What are your thoughts on Lantus during pregnancy? I had the talk with my endo last week about pregnancy and she informed me that I would need to be on NPH during pregnancy. There are no clinical studies on the effects of Lantus on the baby. I was on NPH in the dark ages and it was horrible in comparison. I am not ready to get pregnant at this point because of my A1C, but thinking towards the future. I am really overwhelmed by the required numbers and my ability to reach them. I have had type 1 for 21 years and have never had an A1C of 6. I fear that NPH will make these numbers even harder to obtain and maintain. I am terrified of all the complications that go along with pregnancy. At age 31, I am feeling pretty devastated at the thought that we will not be able to have a baby.
Hi Karin! I am in pre-conception stages as well, and my vote is for NPH during pregnancy. My endo switched me from Lantus to NPH last year. Maybe it was because I’ve only ever been on Lantus (only diabetic since 2003), but I didn’t find the switch to be that difficult. I was able to bring my A1C down from 7.5 to 6.5 in about 3 months and am now at 5.7 less than a year later. I also wore a CGM from the endo for a few days soon after the switch to find out my problem times of the day. I’ve found that really tight carb counting is what has helped me continue to lower the A1C. It is a really boring existence because I eat basically the same thing every day, but it is worth it. I don’t think NPH makes it harder.
I have no pregnancy experience (yet!), but have you considered trying a pump of some sort? Even just for before and during pregnancy? I have been able to get down to the low 6’s only now that I use the Omnipod… I was just thinking that this way you would only have to use regular insulin, not switch to NPH (I am shocked that they still use it!) Anyway, best of luck!!
Hi Karin! Have you decided what you will do yet?
I have also heard that you should not use Lantus during pregnancy.
I think that MANY women preparing for pregnancy have their first A1c around 6 when preparing for pregnancy (at least among the people that I know!!!). I think that you should do the best you can to get close to 6. Perhaps try it with NPH. And if you see that it is not working, then you could try the pump. (I’m assuming that you prefer injections).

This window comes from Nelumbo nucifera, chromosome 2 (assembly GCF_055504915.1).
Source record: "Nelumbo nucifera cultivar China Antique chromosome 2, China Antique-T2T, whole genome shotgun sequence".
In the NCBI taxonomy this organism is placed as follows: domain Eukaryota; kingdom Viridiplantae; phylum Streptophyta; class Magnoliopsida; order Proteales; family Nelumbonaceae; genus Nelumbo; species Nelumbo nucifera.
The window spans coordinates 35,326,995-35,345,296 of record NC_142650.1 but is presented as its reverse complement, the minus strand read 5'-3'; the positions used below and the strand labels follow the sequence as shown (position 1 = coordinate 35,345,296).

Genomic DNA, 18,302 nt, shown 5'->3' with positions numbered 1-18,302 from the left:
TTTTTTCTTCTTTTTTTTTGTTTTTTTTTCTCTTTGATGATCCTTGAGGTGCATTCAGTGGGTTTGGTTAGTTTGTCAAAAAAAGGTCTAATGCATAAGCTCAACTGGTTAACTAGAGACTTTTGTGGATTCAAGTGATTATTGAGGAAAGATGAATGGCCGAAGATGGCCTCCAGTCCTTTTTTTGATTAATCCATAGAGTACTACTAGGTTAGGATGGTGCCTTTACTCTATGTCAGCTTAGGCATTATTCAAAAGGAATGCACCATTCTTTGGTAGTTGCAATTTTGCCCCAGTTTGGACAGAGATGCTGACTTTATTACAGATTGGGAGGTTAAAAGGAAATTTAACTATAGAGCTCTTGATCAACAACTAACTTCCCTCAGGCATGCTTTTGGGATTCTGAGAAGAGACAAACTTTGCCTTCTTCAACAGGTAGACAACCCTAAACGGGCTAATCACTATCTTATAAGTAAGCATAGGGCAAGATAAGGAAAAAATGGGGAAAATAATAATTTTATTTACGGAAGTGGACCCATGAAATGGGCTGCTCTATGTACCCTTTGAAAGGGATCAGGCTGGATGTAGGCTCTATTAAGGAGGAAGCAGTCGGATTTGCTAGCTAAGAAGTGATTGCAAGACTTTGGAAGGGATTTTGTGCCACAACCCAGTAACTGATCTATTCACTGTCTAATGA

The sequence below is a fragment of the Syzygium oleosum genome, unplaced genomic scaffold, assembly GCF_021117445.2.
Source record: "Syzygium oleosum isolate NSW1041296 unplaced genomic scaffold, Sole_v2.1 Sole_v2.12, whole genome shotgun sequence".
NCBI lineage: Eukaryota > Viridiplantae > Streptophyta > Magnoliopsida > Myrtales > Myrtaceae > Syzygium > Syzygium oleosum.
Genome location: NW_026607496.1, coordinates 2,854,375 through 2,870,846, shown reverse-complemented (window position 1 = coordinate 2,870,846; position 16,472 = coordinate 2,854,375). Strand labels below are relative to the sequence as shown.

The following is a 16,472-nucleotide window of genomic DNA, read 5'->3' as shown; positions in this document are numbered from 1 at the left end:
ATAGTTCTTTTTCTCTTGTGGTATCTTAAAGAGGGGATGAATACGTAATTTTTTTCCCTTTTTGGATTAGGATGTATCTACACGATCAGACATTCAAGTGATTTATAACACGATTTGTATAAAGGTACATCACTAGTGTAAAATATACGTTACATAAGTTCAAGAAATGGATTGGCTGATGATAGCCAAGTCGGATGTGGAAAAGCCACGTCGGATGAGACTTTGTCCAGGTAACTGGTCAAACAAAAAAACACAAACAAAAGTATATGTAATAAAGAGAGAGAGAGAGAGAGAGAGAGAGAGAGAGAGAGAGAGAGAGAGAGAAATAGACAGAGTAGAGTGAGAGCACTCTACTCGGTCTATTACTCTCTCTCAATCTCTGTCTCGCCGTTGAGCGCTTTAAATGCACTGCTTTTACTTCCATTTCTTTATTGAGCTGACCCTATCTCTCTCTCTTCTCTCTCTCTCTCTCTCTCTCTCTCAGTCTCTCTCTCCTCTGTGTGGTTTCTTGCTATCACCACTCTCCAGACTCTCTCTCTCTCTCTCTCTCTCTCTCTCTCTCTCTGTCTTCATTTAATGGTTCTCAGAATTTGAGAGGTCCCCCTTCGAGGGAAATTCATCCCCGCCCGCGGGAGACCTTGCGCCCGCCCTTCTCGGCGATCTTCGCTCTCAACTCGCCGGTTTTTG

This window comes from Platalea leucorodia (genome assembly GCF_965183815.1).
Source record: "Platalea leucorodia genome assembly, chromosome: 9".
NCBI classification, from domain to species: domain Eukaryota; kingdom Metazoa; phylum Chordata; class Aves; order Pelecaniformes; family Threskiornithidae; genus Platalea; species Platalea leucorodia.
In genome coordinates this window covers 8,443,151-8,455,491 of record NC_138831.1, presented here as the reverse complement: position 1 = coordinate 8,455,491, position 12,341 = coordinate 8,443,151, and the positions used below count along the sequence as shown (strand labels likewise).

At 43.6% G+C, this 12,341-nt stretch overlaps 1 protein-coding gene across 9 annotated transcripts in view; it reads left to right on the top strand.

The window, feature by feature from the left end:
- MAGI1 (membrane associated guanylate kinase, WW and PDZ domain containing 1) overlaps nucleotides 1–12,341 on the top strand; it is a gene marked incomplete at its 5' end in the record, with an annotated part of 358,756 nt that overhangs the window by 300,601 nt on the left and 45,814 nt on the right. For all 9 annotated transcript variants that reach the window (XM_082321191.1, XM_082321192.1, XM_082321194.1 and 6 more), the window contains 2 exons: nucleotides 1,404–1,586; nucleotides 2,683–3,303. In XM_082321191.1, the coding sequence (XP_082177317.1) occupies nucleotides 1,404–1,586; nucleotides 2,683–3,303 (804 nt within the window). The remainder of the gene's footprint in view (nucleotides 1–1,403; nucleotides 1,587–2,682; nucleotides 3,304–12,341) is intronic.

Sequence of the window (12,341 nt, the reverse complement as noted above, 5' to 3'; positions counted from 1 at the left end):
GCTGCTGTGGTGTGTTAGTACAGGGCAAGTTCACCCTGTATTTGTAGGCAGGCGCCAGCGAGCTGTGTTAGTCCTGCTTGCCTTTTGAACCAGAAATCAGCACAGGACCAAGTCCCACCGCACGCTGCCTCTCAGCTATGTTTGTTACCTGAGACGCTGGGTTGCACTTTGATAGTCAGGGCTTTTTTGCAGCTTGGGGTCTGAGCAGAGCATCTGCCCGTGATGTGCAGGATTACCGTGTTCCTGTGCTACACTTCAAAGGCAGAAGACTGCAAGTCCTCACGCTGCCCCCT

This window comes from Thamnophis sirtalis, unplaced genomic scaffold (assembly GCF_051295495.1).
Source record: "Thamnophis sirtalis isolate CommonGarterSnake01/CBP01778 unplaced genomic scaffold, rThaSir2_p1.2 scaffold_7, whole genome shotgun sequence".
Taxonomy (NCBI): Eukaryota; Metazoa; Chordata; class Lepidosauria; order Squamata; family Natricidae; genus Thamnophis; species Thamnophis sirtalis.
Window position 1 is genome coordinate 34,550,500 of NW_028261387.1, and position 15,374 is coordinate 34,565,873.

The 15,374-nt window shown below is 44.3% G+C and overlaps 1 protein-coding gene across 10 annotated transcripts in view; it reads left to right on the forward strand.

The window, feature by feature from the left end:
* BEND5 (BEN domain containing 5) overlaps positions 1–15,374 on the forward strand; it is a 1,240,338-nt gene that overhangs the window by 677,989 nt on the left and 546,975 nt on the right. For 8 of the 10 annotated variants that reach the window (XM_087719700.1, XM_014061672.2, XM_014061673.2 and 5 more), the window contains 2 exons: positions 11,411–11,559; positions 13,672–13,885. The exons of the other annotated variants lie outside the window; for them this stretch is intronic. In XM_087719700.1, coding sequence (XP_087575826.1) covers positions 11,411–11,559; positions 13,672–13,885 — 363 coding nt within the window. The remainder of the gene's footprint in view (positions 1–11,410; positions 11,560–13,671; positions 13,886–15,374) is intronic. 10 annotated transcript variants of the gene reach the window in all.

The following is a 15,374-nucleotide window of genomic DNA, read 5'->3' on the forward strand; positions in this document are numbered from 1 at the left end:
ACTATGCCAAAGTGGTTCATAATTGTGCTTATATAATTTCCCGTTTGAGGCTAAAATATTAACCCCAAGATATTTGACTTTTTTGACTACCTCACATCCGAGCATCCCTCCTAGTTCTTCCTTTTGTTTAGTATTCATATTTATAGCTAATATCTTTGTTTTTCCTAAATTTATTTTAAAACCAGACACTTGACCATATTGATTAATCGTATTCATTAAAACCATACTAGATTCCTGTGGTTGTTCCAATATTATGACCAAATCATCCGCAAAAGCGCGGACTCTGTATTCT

If you are open to trying the pump, I think that it can be a great tool during pregnancy, especially when combined with a CGMS!
Keep us posted on how you are doing!
My advice: get a second opinion. There are no detailed studies of lantus and how it will affect the baby - true. But there is no specific reason to think that it would. Also, the MOST important thing is your control, which you’re right, would probably be worse on NPH. I remember those days, that insulin was so much worse than lantus. This is my experience, I’m sure other people disagree with me.
On a pump you would use fast acting insulin only, so this particular concern goes away.
I was 6.3 for months before trying to conceive and during pregnancy I have been 6.3. Everything is going very well so far - had detailed u/s and fetal echo a few weeks ago and everything is norma.l. I’d like to be a bit lower, but I am doing my best.
There is a good type I diabetes / pregnancy yahoo group called positivediabeticpregnancies. Check it out! I learn a lot there.
Did your endo maybe mention switching to Levemir?
Levemir is also insulin analogue (just as Humalog, Novorapid, Apidra and Lantus are), it’s long-acting with no peaks, although it has a shorter action compared to Lantus. Therefore, many people take it twice a day.